Payment Integrity BillSpeech
I rise to oppose this bill. It was first introduced in 2017. As the member for Barton has said, it was a bad bill then and it is still a bad bill now. It has as much to do with the integrity of social security payments as the defeated 'ensuring integrity' bill had to do with protecting Australian workers: absolutely nothing. Hopefully this misnamed bill, the Social Services Legislation Amendment (Payment Integrity) Bill 2019, will meet the same fate. This bill contains more cuts to vulnerable Australians who simply can't afford it. It will increase residency requirements for age and disability pensioners from 10 to 15 years for those born outside Australia; stop the payment of the age pension supplement after six weeks overseas; and extend the liquid assets waiting period that applies to Newstart, youth allowance and other allowances.
If there is one consistent theme from this government it is their absolute commitment to be Robin Hood in reverse—that is, rather than taking money from the rich to give to the poor, this government consistently takes money from the poor and struggling in order to give it to the wealthy. We've seen that billions, the bulk of the tax cuts legislated last year, will flow to those on incomes of over $100,000 a year and disproportionately to those on incomes of over $200,000 a year, but those on social security get none of this largesse. In fact they are being asked to pay for it to keep the budget in surplus. Catholic Social Services Australia said in 2017:
… this Bill places 'the burden of budget repair on those who can least afford it, while providing tax cuts to the wealthy and businesses, [which] is wrong morally and economically.'
It if implemented, this bill will rip out over $185 million from the pockets of Australian pensioners. You have to ask: why does this government want to punish pensioners? Why do they want to make it harder for older Australians who want to visit family overseas or to spend an extended time caring for relatives or grandchildren? Migrant pensioners who have worked hard in Australia and who have built a life and a family here should be able to get the pension; they shouldn't lose the supplement simply because they go overseas for an extended period, often through no choice of their own. Making people wait longer to get the pension will only force some older Australians to go without, struggle or live in poverty.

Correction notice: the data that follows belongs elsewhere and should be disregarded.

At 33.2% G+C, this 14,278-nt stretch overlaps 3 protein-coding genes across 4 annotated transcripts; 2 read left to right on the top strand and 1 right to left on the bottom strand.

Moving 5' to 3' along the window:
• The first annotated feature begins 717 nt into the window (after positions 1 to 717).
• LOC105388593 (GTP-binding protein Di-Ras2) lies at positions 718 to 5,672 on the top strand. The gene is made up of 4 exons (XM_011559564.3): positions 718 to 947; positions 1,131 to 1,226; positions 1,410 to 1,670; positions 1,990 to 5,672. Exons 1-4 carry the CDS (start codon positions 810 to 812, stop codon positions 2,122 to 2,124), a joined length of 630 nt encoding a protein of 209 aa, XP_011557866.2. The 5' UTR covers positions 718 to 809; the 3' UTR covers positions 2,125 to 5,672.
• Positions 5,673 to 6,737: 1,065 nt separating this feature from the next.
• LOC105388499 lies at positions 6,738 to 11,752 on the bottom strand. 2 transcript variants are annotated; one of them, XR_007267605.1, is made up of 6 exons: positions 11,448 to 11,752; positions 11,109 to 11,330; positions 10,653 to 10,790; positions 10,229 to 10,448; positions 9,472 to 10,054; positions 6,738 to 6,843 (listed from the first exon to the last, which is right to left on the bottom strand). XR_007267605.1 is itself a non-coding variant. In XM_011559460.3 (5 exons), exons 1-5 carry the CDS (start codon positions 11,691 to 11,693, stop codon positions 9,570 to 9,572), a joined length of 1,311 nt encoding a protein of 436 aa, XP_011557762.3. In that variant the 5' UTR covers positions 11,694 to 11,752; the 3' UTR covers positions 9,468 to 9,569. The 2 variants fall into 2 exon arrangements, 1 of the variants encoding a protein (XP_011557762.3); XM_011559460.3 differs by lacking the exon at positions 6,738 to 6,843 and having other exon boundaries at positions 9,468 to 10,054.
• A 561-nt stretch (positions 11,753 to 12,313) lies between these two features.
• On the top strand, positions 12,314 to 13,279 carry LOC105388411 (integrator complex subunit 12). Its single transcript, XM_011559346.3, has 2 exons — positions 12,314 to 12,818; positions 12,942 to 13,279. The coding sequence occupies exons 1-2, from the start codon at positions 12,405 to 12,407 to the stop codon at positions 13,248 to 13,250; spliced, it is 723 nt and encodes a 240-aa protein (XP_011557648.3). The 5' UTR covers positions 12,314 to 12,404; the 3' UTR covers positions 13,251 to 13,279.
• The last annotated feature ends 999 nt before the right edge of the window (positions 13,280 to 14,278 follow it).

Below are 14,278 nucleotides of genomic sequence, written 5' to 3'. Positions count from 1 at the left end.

Of course, pensioners won't be fooled by this government. Attempts to cut the pension and social security are the raison d'etre of this Liberal government. They have tried to increase the pension and increase the pension age to 70 in every budget, including in three budgets where the current Prime Minister had the job of Treasurer. In the 2014 budget they tried to cut pension indexation, a cut that would have meant pensioners would be forced to live on $80 a week less within ten years. This unfair cut would have ripped $23 billion from the pockets of Australia's pensioners. In that budget they cut $1 billion from pensioner concessions—support designed to help pensioners with the cost of living—and they also axed the $900 senior supplement to self-funded retirees receiving the Commonwealth seniors health card. In the 2014 budget the Liberals tried to reset deeming rate thresholds, a cut that would have seen 500,000 part pensioners made worse off. In 2015 the Liberals did a deal with the Greens to cut the pension to around 370,000 pensioners by as much as $12,000 a year by changing the pension assets test. In the 2016 budget they tried to cut the pension to around 190,000 pensioners as part of a plan to limit overseas travel for pensioners to six weeks. They also tried to cut the pension for over 1.5 million Australians by scrapping the energy supplement for new pensioners. The government's own figures show that this would have left worse off over 563,000 Australians who are currently receiving a pension or allowance. On top of this they spent five years trying to increase the pension age to 70. To top it off it took five consecutive interest rate cuts before they even adjusted the deeming rates, and then only after enormous pressure from seniors groups and from Labor.